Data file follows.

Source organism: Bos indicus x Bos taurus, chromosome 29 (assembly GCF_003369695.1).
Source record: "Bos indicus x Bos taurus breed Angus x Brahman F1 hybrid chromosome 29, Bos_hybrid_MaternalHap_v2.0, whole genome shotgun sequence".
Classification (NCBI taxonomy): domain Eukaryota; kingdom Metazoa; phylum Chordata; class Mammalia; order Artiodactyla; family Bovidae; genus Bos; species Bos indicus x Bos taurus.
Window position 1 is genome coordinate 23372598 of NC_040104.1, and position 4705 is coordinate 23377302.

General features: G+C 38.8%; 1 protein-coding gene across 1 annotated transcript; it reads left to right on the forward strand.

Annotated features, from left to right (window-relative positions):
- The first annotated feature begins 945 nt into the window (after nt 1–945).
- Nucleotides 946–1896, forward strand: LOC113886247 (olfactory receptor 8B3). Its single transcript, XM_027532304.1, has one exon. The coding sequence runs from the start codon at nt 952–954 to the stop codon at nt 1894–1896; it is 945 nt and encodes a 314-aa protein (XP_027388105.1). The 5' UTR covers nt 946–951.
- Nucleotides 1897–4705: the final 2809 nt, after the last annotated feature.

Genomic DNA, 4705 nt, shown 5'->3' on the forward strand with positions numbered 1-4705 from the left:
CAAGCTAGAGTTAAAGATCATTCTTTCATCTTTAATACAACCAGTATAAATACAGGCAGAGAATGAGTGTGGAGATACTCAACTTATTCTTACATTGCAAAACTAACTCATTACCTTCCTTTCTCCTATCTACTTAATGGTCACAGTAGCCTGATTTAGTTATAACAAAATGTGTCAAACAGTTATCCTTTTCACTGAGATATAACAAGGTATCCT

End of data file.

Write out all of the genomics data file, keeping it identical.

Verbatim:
Source organism: Bos indicus x Bos taurus, chromosome 29 (assembly GCF_003369695.1).
Source record: "Bos indicus x Bos taurus breed Angus x Brahman F1 hybrid chromosome 29, Bos_hybrid_MaternalHap_v2.0, whole genome shotgun sequence".
Classification (NCBI taxonomy): domain Eukaryota; kingdom Metazoa; phylum Chordata; class Mammalia; order Artiodactyla; family Bovidae; genus Bos; species Bos indicus x Bos taurus.
Window position 1 is genome coordinate 23372598 of NC_040104.1, and position 4705 is coordinate 23377302.

General features: G+C 38.8%; 1 protein-coding gene across 1 annotated transcript; it reads left to right on the forward strand.

Annotated features, from left to right (window-relative positions):
- The first annotated feature begins 945 nt into the window (after nt 1–945).
- Nucleotides 946–1896, forward strand: LOC113886247 (olfactory receptor 8B3). Its single transcript, XM_027532304.1, has one exon. The coding sequence runs from the start codon at nt 952–954 to the stop codon at nt 1894–1896; it is 945 nt and encodes a 314-aa protein (XP_027388105.1). The 5' UTR covers nt 946–951.
- Nucleotides 1897–4705: the final 2809 nt, after the last annotated feature.

Genomic DNA, 4705 nt, shown 5'->3' on the forward strand with positions numbered 1-4705 from the left:
CAAGCTAGAGTTAAAGATCATTCTTTCATCTTTAATACAACCAGTATAAATACAGGCAGAGAATGAGTGTGGAGATACTCAACTTATTCTTACATTGCAAAACTAACTCATTACCTTCCTTTCTCCTATCTACTTAATGGTCACAGTAGCCTGATTTAGTTATAACAAAATGTGTCAAACAGTTATCCTTTTCACTGAGATATAACAAGGTATCCT